Life On Board – Passengers shares the similarities and differences among the classes traveling on steamships.
“In steerage there are males and females; in the second cabin, ladies and gentlemen.”
Weather and violent seas of the North Atlantic often left passengers’ bags flying around their staterooms or passengers themselves holding onto rails hoping that seasickness would pass them by. Henry Bessemer, inventor of the blast furnace, decided to try to cure seasickness with an elaborate invention called the Bessemer Saloon in 1873. The main cabin of the ship was suspended so that it could remain stationary while the hull rolled, but his experiment failed when the saloon rolled worse than the ship! One early passenger claimed that it was impossible to flirt because,”Alas! All the young girls are sick–devilishly sick.”
Emigrants journeyed to the port cities for their departure often staying in miserable penny-a-night lodgings that were sometimes the first introduction to urban life. One Queenstown captain reported:
“They all seemed glad to leave their native land. We hardly got outside the harbor before diddles and concertinas would be produced, and they would be dancing away on the foredeck.”
The joy of the journey was short-lived. In the early days, emigrants were often transported in former slave ships, packed into suffocating holds. One historian wrote:
“Between decks was like a loathsome dungeon. When the hatchways were opened under which the people were stowed, the steam rose, and the stench was like that for a pen of pigs.”
Conditions later improved with William Inman, who first offered cheap steamship passage to emigrants in 1850. Until then, steamships mostly carried first-class passengers and express cargo. Although conditions improved, steerage quarters were crowded and noisy with minimal privacy. Even as late as 1890, it was common practice for shipowners to transport cattle in the same space that was occupied for human cargo on the return journey from America to Europe.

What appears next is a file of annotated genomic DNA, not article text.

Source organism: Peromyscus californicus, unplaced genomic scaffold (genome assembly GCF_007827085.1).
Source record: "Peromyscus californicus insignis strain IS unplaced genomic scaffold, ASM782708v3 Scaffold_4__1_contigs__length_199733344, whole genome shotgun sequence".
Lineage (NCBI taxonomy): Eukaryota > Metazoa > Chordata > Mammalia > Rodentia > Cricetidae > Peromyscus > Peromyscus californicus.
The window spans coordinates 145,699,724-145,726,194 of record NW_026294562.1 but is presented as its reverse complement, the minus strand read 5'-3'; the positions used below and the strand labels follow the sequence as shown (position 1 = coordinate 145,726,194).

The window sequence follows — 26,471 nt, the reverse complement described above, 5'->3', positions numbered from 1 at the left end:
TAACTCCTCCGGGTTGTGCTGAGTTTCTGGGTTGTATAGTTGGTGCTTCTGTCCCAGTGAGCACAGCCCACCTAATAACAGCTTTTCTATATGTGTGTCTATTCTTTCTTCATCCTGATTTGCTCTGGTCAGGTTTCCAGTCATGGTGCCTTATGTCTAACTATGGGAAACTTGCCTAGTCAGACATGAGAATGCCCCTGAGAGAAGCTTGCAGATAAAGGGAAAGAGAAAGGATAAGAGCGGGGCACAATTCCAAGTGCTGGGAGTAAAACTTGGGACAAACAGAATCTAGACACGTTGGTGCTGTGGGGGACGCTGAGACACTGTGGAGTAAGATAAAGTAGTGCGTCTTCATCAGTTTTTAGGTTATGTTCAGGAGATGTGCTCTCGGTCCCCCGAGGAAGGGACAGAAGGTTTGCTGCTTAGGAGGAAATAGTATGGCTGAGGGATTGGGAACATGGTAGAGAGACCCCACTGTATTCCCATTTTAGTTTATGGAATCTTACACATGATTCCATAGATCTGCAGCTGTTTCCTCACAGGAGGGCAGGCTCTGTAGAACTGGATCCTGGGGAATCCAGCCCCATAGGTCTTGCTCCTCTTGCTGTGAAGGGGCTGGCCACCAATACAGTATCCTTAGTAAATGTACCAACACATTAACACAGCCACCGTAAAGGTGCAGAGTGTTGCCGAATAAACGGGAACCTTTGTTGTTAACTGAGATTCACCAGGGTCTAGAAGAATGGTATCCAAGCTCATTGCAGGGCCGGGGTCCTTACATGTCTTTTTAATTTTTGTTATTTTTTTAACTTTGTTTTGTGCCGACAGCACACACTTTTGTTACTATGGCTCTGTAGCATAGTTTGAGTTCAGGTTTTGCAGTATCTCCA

First Class Passengers
First-class passengers took their time to say their good-byes, but for steerage ticket holders, they were advised to arrive early to secure the best bunk. First-class passengers would sometimes tour the lower decks, but steerage passengers were not allowed up to the first-class deck. In 1906, on the maiden voyage of the French Line’s La Provence, 422 first-class passengers found luxurious accommodations like a gilded dining saloon. On the White Star Line’s steamship, the Teutonic, one could find a beautiful Victorian interior, leather covered walls, mahogany woodwork, mirrors and murals, and plush settees. One first-class traveler noted:
“the domestic architect was called into service, entrusted to dispel the idea that one was really on board ship, in favor of the illusion that one was really living in a luxurious hotel.”
Byron S. Miller, Sail, Steam, and Splendour: A Picture History of Life Aboard the Transatlantic Liners (New York: Times Books, 1977).